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Home :: Archive :: 2000 :: August ::
Re: Tudor Iconoclasm
The Shakespeare Conference: SHK 11.1499  Monday, 14 August 2000.

From:           Tom Bishop <
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Date:           Friday, 11 Aug 2000 10:45:18 -0500
Subject: 11.1491 Re: Tudor Iconoclasm
Comment:        Re: SHK 11.1491 Re: Tudor Iconoclasm

Jack Heller quotes Houston Diehl on MND:

>"In observing a theatrical performance by an acting company such as the
>Lord Chamberlain's Men, the spectators must recognize (as the
>Mechanicals in *A Midsummer's Night's Dream* are so anxious to
>demonstrate) that what they see is a representation, and not the literal
>presence of what is represented. They must consciously accept the
>illusory nature of theatrical images and yet believe in the figurative
>truth of those very images." (Diehl, *Staging Reform, Reforming the
>Stage*, 98).

Though it's taken out of context here, and hence may be making some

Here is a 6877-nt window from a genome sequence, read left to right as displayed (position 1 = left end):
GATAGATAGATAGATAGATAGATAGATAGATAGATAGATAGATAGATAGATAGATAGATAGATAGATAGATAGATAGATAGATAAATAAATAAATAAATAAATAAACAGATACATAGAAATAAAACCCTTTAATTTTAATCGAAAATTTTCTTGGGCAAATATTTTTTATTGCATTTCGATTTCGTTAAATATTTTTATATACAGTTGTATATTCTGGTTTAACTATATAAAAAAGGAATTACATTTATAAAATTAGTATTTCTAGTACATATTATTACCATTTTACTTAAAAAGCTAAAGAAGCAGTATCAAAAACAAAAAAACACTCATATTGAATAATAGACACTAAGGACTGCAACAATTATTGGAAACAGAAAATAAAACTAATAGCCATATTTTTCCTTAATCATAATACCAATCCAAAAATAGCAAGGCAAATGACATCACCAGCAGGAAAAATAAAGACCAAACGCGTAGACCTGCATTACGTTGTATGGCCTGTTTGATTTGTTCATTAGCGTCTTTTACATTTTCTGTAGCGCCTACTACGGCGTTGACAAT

other point, it's hard to see how this doesn't apply equally well to
every form of dramatic representation.  But the matter is more complex
than that, surely: when Edgar "looks over the cliff" in King Lear what
is "literally present"? A man pretending to look over a cliff, as well
as a man pretending to pretend to look over a cliff.  The nature of the
relation between what is "literally present" and what is "figuratively
true" often cannot be simply dichotomized. "The best in this kind are
but shadows" but there are many kinds of shadows. The mechanicals are so
cack-handedly funny largely because they insist on making a fuss about
very obvious things, often having to do with the verb to be ("I Pyramus
am not Pyramus but Bottom the Weaver.")

While the transubstantiation controversies of the sixteenth century may
have put pressure on this in a slightly different way, since they too
were engaged in fighting about the relation between what was seen and
what was "truly" there, and about the verb to be (it's important to
remember that Cranmer and his spiritual descendants believed fervently
that Christ WAS PRESENT in the Eucharist, properly received), it's
hardly the case that earlier drama didn't know about it. The Second
Shepherd's Play, to take one instance, would be impossible without a
complex sense of how drama plays games with presence and absence. And,
late anecdotes by anti-theatricalists notwithstanding, does anyone
seriously believe that Passion Play spectators thought a man was being
literally crucified?
 

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